Showstopper: smoked paella with breast of guinea fowl, lobster and black pudding
No one in their right mind would try and make this in an hour and a half. I came up with the idea on the train home from the previous round and that night I made my first ever paella. The trickiest bit was balancing the smoke: too strong and it tastes like burnt wood. Even the day before the competition, it wasn’t quite right and I was sick of paella because I’d eaten so much – no wonder I’ve turned into a right little porker! I was so chuffed when it worked.
If the opportunity arose, I’d really like to showcase Chinese food on TV. When people think of Chinese food, they often think: fried, colouring, MSG. But there’s so much more to it than dirty takeaways. In my opinion it rivals French cuisine for amazing tastes, textures and skill.
Natalie, 29, lives in London, and combines a job in finance with DJ work
Toughest moment: stir-fry beef with peanuts and choi sum
I was out of my depth. I’ve cooked Thai food in the past but following a recipe, and nothing more complicated than a Pad Thai. They didn’t show it but I actually cooked two dishes and threw one in the bin! I started off stir-frying peanuts and chillies. Halfway through I thought, “This is wrong” and began again, making a paste instead. That wasn’t the only stressful round. Often I was only sleeping two or three hours a night because of the nerves.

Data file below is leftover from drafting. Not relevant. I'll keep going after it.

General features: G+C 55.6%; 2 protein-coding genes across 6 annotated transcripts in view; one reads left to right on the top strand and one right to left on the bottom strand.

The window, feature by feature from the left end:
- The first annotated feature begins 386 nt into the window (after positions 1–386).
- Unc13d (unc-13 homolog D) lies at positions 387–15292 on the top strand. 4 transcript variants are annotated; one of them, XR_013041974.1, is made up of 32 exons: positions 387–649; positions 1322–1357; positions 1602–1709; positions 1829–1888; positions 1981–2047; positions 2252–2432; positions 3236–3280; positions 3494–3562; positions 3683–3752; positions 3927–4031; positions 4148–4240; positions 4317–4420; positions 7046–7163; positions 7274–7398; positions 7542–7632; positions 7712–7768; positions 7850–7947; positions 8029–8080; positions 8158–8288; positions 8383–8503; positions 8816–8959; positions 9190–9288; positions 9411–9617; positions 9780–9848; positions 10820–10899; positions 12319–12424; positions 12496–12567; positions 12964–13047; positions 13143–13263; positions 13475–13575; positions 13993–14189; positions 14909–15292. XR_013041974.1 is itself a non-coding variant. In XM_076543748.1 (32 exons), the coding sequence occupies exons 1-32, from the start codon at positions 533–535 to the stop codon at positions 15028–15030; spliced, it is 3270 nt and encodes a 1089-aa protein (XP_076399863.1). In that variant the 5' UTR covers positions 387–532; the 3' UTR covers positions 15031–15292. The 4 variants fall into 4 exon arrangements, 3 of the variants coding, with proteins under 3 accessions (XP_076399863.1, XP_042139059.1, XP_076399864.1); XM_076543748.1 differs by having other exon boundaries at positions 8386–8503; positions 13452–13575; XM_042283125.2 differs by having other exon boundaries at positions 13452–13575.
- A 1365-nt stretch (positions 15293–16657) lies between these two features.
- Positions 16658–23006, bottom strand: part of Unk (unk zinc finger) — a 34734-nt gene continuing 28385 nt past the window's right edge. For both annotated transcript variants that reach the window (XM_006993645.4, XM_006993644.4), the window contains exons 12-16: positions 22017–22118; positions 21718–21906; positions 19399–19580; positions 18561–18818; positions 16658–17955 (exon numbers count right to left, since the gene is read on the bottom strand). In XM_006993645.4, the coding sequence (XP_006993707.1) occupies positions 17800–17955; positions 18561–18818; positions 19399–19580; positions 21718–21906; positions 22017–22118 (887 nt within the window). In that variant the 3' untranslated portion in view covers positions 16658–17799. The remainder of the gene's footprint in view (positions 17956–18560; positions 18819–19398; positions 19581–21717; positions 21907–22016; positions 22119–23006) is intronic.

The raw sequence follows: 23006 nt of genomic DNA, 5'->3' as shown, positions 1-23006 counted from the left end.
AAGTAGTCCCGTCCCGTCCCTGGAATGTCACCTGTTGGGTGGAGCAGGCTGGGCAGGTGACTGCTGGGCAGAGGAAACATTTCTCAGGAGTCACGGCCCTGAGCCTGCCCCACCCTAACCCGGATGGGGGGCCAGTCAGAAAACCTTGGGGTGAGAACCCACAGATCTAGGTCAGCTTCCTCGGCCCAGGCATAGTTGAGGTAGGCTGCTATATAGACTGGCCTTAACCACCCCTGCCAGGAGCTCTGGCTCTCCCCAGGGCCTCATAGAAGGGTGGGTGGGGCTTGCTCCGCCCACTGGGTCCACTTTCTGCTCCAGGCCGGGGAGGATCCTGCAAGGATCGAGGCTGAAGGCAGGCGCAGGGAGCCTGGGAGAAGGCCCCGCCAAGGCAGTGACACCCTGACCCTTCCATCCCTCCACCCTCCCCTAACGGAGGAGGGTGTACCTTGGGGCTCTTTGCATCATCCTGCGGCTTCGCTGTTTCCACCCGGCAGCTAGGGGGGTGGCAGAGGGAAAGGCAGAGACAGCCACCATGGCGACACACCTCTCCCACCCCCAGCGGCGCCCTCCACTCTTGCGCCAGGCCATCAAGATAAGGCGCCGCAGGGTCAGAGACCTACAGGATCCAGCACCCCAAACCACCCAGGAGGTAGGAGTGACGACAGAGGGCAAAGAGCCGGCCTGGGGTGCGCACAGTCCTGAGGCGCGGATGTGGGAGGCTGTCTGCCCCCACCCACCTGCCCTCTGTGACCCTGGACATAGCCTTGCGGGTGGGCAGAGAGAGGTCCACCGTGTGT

Recipe for success
I’m self-taught. I moved out when I was 18 so it was purely a practical thing. Then I became addicted to cookery programmes: some weekends I’d watch them from the minute I woke until I went to bed. I’d think, “Oh, I could do that.” Last year I got made redundant and really wanted to do a food diploma, but I had to put it off because I couldn’t find a part-time job to support myself. And then I got accepted onto MasterChef. It’s the fifth year I’ve applied; to finally be here is probably the best thing that’s ever happened to me.
Showstopper: pigeon breast served on a celeriac purée with orange-braised lentils, chicory and roasted hazelnuts
I’d eaten pigeon once when I was out and I wanted to cook something new. So I spent three days creating a recipe with the help of my flavour thesaurus. I practised it five times. I even got up at five o’clock that morning to cook it before I went in. My mum wouldn’t test it – she thinks pigeons are vermin – so the only person I’d tested it on was myself. That’s why I cried when I got those lovely comments from John and Gregg. I couldn’t help myself.
I’d like to work in a restaurant because there’s still so much to learn. I loved the professional kitchen round. When we walked in, it was like being in a sauna and we were running around like headless chickens. But once we got into the service and I started getting it right, there was a real buzz. I didn’t want it to end. I thought, “This is what I want to do.”